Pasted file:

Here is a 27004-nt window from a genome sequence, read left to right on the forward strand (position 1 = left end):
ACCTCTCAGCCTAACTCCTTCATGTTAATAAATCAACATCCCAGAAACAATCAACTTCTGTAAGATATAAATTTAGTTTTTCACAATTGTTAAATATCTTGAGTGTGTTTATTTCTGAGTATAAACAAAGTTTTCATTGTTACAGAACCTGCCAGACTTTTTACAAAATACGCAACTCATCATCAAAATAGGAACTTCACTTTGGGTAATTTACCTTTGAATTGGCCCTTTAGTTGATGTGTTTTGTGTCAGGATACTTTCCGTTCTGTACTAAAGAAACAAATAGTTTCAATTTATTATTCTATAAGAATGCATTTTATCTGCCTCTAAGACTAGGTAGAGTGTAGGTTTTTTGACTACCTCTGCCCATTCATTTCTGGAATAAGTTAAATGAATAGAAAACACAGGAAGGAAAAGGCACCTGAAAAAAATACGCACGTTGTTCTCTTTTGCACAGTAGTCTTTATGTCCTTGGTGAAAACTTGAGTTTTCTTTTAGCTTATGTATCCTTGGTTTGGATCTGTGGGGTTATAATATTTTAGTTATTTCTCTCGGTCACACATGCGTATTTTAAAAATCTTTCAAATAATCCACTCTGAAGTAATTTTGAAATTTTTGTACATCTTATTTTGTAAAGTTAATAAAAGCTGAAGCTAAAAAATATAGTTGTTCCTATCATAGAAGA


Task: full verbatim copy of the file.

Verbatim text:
Here is a 27004-nt window from a genome sequence, read left to right on the forward strand (position 1 = left end):
ACCTCTCAGCCTAACTCCTTCATGTTAATAAATCAACATCCCAGAAACAATCAACTTCTGTAAGATATAAATTTAGTTTTTCACAATTGTTAAATATCTTGAGTGTGTTTATTTCTGAGTATAAACAAAGTTTTCATTGTTACAGAACCTGCCAGACTTTTTACAAAATACGCAACTCATCATCAAAATAGGAACTTCACTTTGGGTAATTTACCTTTGAATTGGCCCTTTAGTTGATGTGTTTTGTGTCAGGATACTTTCCGTTCTGTACTAAAGAAACAAATAGTTTCAATTTATTATTCTATAAGAATGCATTTTATCTGCCTCTAAGACTAGGTAGAGTGTAGGTTTTTTGACTACCTCTGCCCATTCATTTCTGGAATAAGTTAAATGAATAGAAAACACAGGAAGGAAAAGGCACCTGAAAAAAATACGCACGTTGTTCTCTTTTGCACAGTAGTCTTTATGTCCTTGGTGAAAACTTGAGTTTTCTTTTAGCTTATGTATCCTTGGTTTGGATCTGTGGGGTTATAATATTTTAGTTATTTCTCTCGGTCACACATGCGTATTTTAAAAATCTTTCAAATAATCCACTCTGAAGTAATTTTGAAATTTTTGTACATCTTATTTTGTAAAGTTAATAAAAGCTGAAGCTAAAAAATATAGTTGTTCCTATCATAGAAGA